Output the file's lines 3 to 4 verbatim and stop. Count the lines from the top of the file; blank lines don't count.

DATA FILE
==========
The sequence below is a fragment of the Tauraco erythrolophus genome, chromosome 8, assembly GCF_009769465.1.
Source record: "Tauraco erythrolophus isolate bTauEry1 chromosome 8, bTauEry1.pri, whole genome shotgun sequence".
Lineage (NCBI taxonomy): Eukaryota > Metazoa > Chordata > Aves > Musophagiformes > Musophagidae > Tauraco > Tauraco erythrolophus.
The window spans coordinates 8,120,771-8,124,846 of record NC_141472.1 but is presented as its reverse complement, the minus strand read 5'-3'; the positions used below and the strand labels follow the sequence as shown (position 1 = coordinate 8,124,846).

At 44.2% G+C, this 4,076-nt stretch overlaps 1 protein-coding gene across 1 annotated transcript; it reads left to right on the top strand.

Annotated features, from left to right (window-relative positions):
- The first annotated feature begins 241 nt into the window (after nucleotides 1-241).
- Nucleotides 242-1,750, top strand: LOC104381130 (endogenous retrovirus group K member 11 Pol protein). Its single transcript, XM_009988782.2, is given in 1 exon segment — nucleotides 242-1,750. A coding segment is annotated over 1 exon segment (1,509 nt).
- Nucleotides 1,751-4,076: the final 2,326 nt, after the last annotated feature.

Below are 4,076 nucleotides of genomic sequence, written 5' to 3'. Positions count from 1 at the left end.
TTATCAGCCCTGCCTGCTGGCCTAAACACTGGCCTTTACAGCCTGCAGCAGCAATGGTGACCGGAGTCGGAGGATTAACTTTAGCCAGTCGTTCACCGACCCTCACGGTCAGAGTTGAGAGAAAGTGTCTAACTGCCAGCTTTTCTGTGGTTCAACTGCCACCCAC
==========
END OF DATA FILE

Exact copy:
Lineage (NCBI taxonomy): Eukaryota > Metazoa > Chordata > Aves > Musophagiformes > Musophagidae > Tauraco > Tauraco erythrolophus.
The window spans coordinates 8,120,771-8,124,846 of record NC_141472.1 but is presented as its reverse complement, the minus strand read 5'-3'; the positions used below and the strand labels follow the sequence as shown (position 1 = coordinate 8,124,846).